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Activision Blizzard Q3 sales, profits slide

Publisher pushes engagement metrics over unit sales as non-GAAP numbers drop year-over-year

Beyond plans to stock up on $5.9 billion worth of post-Halloween Candy Crush, Activision Blizzard last night also announced its financial results for the third quarter. While the publisher beat its forecasts as usual, its non-GAAP numbers showed slipping sales and profits year-over-year.

For the three months ended September 30, Activision Blizzard reported solid GAAP numbers, with net revenues up 31 percent to $990 million and net income of $127 million. In the same quarter of 2014, the company posted a net loss of $23 million on a GAAP basis. However, the non-GAAP numbers showed new revenues down 11 percent to $1.04 billion, with net income sliding nearly 9 percent to $158 million.

Activision Publishing was highlighted in the results, with the division posted its highest ever non-GAAP operating income for the third quarter. The company cited general "strong engagement and digital revenue" for the record, though it is clear launches for Destiny: The Taken King and Skylanders: Super Chargers played a part.

Activision Blizzard remains mum on exact sales, but Destiny now has more than 25 million registered players, with player engagement averaging more than 3 hours per day. Similarly, the company cited "strong engagement" numbers for Skylanders but gave no sales data other than to say their toys-per-player number is up over last year. The company also stressed engagement numbers for Guitar Hero Live, which launched shortly after the close of its third quarter. While sales figures were once again absent, Activision Blizzard said players were averaging nearly two hours a day with the game.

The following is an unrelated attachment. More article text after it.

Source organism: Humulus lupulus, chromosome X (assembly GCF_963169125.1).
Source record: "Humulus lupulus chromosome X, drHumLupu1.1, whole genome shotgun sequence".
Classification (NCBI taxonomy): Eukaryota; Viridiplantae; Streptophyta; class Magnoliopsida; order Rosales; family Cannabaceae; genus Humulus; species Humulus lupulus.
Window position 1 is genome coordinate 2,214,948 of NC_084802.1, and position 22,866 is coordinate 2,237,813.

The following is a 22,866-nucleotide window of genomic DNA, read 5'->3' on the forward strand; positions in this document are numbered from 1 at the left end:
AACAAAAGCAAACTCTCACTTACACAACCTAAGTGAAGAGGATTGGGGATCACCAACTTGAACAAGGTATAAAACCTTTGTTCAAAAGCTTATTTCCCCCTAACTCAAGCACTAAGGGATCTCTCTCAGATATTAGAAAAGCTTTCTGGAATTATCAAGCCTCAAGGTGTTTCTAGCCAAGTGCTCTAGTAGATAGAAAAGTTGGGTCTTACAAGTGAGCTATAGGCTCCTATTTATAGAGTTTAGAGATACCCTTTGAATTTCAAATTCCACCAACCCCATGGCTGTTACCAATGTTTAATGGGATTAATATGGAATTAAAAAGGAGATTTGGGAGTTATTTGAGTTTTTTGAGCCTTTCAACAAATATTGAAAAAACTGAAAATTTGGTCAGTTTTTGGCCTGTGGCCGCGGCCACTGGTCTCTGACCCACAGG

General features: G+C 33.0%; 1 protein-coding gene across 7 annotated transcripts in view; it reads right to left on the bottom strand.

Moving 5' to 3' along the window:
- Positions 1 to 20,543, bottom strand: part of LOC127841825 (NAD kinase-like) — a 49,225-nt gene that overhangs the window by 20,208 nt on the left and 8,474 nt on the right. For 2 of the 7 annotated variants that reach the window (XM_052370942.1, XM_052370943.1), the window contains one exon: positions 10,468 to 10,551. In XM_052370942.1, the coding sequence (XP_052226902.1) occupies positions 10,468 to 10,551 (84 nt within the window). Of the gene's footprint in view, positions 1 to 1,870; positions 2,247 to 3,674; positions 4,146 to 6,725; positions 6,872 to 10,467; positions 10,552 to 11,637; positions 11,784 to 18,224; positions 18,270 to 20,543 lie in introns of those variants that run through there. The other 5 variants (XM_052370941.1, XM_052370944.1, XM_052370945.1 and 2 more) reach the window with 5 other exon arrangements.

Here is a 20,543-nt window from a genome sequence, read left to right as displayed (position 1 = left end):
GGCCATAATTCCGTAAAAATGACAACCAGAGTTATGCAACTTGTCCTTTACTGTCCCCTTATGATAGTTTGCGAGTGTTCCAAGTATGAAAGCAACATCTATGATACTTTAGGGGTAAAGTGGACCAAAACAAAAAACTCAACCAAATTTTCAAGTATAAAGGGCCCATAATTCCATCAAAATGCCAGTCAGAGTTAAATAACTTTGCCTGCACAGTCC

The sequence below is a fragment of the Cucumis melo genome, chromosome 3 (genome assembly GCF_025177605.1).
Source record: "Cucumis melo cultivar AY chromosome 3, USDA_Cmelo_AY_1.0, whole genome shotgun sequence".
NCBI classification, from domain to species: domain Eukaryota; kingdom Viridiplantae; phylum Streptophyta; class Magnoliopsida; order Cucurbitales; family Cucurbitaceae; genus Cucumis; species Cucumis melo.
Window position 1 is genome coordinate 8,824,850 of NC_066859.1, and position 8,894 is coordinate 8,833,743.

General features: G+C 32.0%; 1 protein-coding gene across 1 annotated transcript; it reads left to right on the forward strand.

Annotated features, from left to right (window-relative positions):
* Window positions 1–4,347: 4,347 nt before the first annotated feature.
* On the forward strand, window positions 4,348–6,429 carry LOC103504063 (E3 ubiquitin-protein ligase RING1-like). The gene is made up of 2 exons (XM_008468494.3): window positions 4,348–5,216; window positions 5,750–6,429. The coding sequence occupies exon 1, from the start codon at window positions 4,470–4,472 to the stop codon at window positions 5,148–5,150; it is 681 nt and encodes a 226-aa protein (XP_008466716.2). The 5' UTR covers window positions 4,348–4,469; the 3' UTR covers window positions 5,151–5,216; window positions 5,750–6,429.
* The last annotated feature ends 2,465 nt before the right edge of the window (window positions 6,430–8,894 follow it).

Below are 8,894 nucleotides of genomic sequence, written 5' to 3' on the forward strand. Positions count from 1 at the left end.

On the Blizzard side of the company, World of Warcraft subscriptions stabilized somewhat after last quarter's precipitous drop. The game still lost about 100,000 players, and now sits at a subscriber base of 5.5 million.

Things were looking up for Hearthstone, however, as Blizzard reported unspecified "key engagement metrics" up 77 percent and said the game set a quarterly revenue record for the franchise. Hearthstone is a key part of Activision Blizzard's mobile business, which brought in $131 million for the quarter on a GAAP basis, a little less than four times the $35 million it managed in the same quarter last year.

Activision Blizzard also updated its full-year outlook. The company now expects to finish the calendar year with revenues up 2 percent on a GAAP basis to $4.53 billion and earnings per share up a penny to $1.07. On a non-GAAP basis, the numbers flip, with net revenues down 3 percent to $4.65 billion and earnings per share down 11 cents to $1.31.

[UPDATE]: In a post-earnings conference call, Activision Publishing president and CEO Eric Hirshberg gave a little more indication as to the performance of Guitar Hero Live, saying sell-through on the game so far was up significantly over the last two Guitar Hero titles Activision released (Guitar Hero: Warriors of Rock and Guitar Hero: Van Halen).

Additionally, when asked if Hearthstone had changed Activision Blizzard's thinking when it came to mobile (and thus inspired the King acquisition), CEO Bobby Kotick talked about the potential for the company's catalog of properties to find new life on cell phones and tablets.

"If you look at the history of Activision Blizzard, we go back to our founding in 1979, whether it's Infocom, Dynamix, Sierra, Activision, Imagic, we have the largest library of intellectual properties in games that exists from any company," Kotick said. "And a lot of that intellectual property, if you look back at its history, there are tens and tens of millions of players who have experienced those franchises. With mobile, we now have the opportunity to reach new players in 196 countries around the world and take a lot of that great content that we built over 35 years and create new content [which] will leverage that content against this new opportunity."